Sometimes it pays to step outside your comfort zone. On Wednesday, announced that it had paid $2.05 billion for the 20% of Israel-headquartered International Metalworking Companies it does not own already own, which values the company at $10.25 billion. Berkshire paid $4 billion for its initial 80% stake in 2006, for a $5 billion valuation, so this business, which commonly goes by the name of its largest subsidiary, Iscar, has been compounding value at a healthy rate, and Berkshire has already earned a solid return on its investment.
That's a fitting introduction to my acquisition recommendation for Berkshire CEO and billionaire investor Warren Buffett, because it shares a number of characteristics with Iscar:
- It's a foreign company.
- It serves manufacturing industries worldwide.
- It's a leader in its area.
But however great a business Iscar may be (and it is genuinely great -- Warren Buffett and his partner Charlier Munger rave over it), I think Japan's is superior. I first mentioned the company a little over two years ago, when I named it one of Japan's "world-beaters" (The total return on the shares from the publication date of the article is 27.9% in local currency terms, while the shares available on the over-the-counter market in the U.S. are flat over the same period.)
Headquartered at the base of Mount Fuji, Fanuc was spun out of conglomerate Fujitsu in 1972 and has become the leading supplier of numerical control systems for machine tools, whose devices enable automated factory floors.
With a deeply entrenched, dominant franchise, Fanuc is extremely profitable -- its operating margins are higher than 's (if you want to learn more about its prospects, I recommend you read my colleague Nathan Parmalee's write-up, published when he chose it as a real money stock pick at the end of January.) The company has a superb culture of excellence, innovation, and continuous improvement (the Japanese concept of "kaizen"). In fact, the more one learns about Fanuc, the more it becomes clear this is an extremely unusual -- and high-performing -- organization.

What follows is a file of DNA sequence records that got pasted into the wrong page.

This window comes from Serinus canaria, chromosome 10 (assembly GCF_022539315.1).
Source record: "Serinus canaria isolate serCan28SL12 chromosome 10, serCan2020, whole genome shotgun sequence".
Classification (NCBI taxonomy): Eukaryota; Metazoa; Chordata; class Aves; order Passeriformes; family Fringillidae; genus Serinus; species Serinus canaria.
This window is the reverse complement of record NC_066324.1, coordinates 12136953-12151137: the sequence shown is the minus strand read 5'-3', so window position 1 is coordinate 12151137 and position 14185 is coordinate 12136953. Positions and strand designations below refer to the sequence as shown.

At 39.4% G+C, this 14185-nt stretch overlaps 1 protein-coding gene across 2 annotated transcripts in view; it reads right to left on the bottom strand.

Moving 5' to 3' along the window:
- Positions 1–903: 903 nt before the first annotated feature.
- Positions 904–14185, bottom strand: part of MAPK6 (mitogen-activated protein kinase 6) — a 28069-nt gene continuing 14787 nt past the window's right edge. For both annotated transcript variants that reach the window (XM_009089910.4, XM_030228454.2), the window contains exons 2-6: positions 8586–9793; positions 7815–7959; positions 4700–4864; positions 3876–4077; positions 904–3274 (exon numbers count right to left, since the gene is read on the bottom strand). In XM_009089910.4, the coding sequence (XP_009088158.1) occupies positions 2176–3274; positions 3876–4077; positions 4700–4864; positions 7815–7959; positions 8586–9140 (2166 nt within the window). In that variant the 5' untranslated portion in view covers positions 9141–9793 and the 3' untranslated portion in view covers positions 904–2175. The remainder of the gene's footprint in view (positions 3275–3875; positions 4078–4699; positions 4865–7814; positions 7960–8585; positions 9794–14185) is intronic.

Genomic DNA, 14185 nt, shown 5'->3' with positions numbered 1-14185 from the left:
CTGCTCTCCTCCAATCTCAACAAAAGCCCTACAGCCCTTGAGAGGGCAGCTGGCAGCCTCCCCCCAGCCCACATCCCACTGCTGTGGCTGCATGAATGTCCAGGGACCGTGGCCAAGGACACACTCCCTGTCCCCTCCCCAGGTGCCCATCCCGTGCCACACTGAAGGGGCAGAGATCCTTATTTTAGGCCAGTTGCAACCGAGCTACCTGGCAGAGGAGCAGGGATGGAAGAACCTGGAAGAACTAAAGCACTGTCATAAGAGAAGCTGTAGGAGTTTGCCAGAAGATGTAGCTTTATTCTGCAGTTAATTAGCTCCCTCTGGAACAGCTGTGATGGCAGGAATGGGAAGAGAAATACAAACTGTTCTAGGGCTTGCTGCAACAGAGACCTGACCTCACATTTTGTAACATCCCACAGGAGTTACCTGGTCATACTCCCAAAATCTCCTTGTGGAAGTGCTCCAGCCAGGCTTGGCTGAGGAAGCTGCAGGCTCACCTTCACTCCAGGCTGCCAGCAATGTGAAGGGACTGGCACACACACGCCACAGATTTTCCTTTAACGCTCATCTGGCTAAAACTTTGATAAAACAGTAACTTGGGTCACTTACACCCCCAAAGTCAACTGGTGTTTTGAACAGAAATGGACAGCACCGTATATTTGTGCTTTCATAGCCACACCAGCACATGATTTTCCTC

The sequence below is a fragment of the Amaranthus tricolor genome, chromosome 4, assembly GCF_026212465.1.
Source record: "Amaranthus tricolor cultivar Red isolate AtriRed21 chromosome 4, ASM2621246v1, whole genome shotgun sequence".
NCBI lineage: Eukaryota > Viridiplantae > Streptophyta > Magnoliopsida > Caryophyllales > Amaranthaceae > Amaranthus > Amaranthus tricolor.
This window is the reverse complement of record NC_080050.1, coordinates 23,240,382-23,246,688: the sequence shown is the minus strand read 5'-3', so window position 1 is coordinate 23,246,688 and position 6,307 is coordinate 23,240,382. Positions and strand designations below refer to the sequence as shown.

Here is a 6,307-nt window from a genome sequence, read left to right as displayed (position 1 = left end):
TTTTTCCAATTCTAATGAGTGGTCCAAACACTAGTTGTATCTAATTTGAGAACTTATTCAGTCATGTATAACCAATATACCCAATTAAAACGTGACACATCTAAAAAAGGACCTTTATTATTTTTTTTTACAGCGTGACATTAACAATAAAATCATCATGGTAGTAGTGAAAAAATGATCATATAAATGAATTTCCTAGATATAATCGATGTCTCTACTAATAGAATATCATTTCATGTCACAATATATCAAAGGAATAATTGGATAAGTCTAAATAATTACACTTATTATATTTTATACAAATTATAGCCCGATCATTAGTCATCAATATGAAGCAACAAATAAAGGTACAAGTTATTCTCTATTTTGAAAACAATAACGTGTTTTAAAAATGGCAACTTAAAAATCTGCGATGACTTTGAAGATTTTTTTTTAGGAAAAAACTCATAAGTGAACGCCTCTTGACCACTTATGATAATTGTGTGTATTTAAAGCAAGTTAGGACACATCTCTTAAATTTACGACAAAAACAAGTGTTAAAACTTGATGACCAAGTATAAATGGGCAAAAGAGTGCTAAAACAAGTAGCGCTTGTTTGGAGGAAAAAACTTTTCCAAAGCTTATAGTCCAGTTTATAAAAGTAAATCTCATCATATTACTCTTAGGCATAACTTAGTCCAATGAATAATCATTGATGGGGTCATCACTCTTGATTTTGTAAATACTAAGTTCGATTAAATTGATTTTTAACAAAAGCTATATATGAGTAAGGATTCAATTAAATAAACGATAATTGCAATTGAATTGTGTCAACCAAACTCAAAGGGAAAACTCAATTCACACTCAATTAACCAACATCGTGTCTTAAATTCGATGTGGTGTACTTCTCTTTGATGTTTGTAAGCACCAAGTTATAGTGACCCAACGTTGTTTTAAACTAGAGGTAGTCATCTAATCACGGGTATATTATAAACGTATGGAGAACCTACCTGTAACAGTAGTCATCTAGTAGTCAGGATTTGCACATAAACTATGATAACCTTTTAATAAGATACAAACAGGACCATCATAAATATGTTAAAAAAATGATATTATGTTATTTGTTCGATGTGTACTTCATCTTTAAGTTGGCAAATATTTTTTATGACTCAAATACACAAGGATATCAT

Three quotes I lifted from a Businessweek magazine article and a Bloomberg online story, both from Nov. 2010, ought to give you some sense of that:
"They're expensive and have a monopolistic attitude; as a customer you feel powerless" --Philippe Selot, Senior sales manager at Swiss manufacturer Fritz Studer
"In a factory floor as big as a football field, you might see four people. The rest is robots reproducing themselves." --Morten Paulsen, Head of research, CLSA Japan
"The'yre the Microsoft you've never heard of. If Mount Fuji erupted and took them out, the world would stop running." --Scott Foster, BNP Paribas (Japan) [To be fair, I think the comparison with Microsoft understates the breadth of Fanuc's competitive moat.]
During the press conference at the 2006 Berkshire Hathaway Annual Meeting, Vice-Chairman Charlie Munger told reporters that "the reason we could buy Iscar is because they are so smart. We weren't smart enough to find them, they were smart enough to find us," before adding: "There are a lot of companies in Asia with a similar culture as Iscar. I wouldn't be surprised to see a similar thing happen in Asia."
At a current market capitalization in excess of $29 billion, Fanuc would be Berkshire Hathaway's second-largest acquisition behind Burlington Northern Santa Fe. That might require it to raise some financing in order to complete the acquisition; however, given Fanuc's quality and its potential fit with Berkshire, it's a deal worth stretching for.
As Matthew McLennan, the manager of the Global, Overseas and U.S. Value funds at value-oriented manager First Eagle Funds, said in 2009: "[At Fanuc] you have an extremely experienced management team that has built a very strong culture and that takes a generational view in how they do things. The mission is for the company to live forever..." Sound familiar?
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The article 1 Company Berkshire Must Acquire originally appeared on Fool.com.Fool contributor Alex Dumortier, CFA, has no position in any stocks mentioned; you can follow him on LinkedIn. The Motley Fool recommends Berkshire Hathaway. The Motley Fool owns shares of Berkshire Hathaway. Try any of our Foolish newsletter services free for 30 days. We Fools may not all hold the same opinions, but we all believe that considering a diverse range of insights makes us better investors. The Motley Fool has a disclosure policy.
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